Maine Orthopaedic Review Challenge

Test Your Knowledge of Treating Fractures in Trauma Patients

Bruce F. Gomberg, MD; Brad J. Yoo, MD

Disclosures

August 24, 2017

Most radial nerve palsies associated with closed fractures of the humerus, including Holstein-Lewis lesions (radial nerve palsy associated with oblique distal third fractures of the humerus), resolve spontaneously. In patients with radial nerve injuries with closed humeral fractures, it has been reported that 85%-95% spontaneously recover.[4] Clinical signs of recovery at the brachioradialis may not occur for 4 months. Exploration in the intermediate period between 1 and 4 months is not supported.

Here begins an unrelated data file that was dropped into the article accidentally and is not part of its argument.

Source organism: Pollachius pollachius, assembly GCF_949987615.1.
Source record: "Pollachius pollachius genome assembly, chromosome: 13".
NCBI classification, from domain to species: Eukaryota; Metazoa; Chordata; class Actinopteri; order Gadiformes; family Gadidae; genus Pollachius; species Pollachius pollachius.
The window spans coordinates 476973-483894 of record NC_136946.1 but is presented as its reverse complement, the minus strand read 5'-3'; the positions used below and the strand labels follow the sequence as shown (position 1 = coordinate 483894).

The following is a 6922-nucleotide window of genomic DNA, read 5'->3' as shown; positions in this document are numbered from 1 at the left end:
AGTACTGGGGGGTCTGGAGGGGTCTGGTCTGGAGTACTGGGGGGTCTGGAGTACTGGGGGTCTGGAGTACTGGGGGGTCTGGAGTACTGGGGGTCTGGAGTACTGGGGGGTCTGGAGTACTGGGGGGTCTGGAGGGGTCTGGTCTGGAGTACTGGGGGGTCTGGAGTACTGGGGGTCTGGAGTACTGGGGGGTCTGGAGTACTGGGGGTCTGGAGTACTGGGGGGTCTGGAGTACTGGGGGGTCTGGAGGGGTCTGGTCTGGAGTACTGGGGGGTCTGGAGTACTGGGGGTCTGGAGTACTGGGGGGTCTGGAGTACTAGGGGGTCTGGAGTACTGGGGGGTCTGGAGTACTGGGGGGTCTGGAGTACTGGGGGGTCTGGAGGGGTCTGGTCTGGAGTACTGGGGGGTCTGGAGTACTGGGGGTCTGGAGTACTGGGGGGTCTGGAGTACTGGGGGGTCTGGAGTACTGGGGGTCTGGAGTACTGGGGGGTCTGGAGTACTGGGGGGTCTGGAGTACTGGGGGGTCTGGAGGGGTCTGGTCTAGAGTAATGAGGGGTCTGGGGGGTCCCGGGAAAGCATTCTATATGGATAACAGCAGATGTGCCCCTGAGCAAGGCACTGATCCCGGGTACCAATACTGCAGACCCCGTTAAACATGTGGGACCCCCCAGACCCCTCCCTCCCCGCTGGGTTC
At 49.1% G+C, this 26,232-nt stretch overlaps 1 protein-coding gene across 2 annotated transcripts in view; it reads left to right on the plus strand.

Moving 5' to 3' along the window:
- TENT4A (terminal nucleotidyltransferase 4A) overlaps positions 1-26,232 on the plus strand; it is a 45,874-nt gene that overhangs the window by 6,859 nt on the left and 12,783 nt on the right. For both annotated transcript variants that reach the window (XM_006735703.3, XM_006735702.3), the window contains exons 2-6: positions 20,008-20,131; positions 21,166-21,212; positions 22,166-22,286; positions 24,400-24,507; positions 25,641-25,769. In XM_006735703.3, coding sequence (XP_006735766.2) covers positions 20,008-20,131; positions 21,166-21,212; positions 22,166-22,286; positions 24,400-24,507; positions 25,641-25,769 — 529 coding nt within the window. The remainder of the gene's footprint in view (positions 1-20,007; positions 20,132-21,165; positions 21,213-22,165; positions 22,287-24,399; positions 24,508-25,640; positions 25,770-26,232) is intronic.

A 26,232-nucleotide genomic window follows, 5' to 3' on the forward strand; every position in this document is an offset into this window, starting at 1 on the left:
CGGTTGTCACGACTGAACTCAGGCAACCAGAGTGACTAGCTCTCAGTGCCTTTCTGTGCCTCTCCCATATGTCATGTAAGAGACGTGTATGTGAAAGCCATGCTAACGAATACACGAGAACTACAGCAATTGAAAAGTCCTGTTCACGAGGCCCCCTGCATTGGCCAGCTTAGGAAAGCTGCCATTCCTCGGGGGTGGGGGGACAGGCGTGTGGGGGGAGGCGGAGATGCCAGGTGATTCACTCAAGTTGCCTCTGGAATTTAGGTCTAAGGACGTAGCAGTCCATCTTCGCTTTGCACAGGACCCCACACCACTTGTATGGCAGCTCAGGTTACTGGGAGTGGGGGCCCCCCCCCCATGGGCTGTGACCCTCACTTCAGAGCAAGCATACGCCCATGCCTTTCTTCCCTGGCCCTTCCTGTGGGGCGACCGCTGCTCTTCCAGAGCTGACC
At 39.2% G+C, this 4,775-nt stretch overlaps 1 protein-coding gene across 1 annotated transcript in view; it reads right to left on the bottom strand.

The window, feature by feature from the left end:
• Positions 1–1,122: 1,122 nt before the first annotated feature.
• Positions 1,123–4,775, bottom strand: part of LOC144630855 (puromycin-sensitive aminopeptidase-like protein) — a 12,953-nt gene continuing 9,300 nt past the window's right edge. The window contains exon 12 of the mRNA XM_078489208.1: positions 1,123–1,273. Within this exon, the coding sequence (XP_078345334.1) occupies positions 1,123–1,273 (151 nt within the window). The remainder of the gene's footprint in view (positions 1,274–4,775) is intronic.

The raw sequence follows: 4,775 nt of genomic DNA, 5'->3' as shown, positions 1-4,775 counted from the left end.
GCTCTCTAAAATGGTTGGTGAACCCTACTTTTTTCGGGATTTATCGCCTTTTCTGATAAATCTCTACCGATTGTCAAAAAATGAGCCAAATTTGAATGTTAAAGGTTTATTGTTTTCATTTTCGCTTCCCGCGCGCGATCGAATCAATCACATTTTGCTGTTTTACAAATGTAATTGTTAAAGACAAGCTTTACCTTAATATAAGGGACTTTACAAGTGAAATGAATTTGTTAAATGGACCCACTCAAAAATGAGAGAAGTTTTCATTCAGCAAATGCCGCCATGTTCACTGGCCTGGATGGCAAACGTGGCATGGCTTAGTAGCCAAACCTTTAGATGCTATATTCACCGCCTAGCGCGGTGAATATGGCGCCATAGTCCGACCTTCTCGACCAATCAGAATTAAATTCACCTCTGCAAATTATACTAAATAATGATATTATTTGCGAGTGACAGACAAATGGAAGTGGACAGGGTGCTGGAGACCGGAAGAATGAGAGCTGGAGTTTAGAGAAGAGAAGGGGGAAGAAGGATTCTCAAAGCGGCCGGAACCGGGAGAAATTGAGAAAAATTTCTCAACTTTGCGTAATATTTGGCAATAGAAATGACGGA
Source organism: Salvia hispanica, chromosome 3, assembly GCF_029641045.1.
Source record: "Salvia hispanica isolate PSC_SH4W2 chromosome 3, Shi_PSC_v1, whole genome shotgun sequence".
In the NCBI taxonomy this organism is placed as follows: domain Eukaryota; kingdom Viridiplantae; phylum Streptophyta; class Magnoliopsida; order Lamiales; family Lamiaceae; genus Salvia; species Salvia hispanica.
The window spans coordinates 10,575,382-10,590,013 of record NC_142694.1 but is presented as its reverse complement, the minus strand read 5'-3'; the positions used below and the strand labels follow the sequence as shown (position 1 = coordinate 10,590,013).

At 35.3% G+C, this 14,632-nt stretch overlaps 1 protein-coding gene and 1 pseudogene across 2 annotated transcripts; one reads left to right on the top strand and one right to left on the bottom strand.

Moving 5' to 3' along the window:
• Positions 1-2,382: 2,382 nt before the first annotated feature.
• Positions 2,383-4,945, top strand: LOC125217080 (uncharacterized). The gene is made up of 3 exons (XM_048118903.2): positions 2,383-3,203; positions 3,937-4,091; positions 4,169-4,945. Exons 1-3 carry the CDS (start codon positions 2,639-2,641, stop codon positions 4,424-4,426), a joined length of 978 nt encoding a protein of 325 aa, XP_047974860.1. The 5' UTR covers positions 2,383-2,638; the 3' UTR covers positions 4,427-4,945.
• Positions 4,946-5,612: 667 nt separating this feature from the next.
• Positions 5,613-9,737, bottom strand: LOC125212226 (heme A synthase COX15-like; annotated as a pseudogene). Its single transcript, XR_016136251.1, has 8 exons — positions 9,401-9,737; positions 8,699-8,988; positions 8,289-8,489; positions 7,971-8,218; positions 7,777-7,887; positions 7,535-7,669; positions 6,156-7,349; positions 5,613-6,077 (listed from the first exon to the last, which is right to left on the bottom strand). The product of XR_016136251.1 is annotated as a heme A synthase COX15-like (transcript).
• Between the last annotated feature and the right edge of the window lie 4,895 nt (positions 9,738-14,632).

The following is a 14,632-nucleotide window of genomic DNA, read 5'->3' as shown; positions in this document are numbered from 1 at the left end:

The fracture is anatomically reduced, so urgent open reduction and internal fixation is not necessary and the fracture may be treated closed with a fracture brace. If there are no clinical or EMG signs of recovery at 6 months, exploration is recommended. If the nerve is in continuity at the time of exploration, nerve action potentials are useful in helping determine the need for neurolysis, excision, and grafting, or whether excision and repair is the best option.[4]

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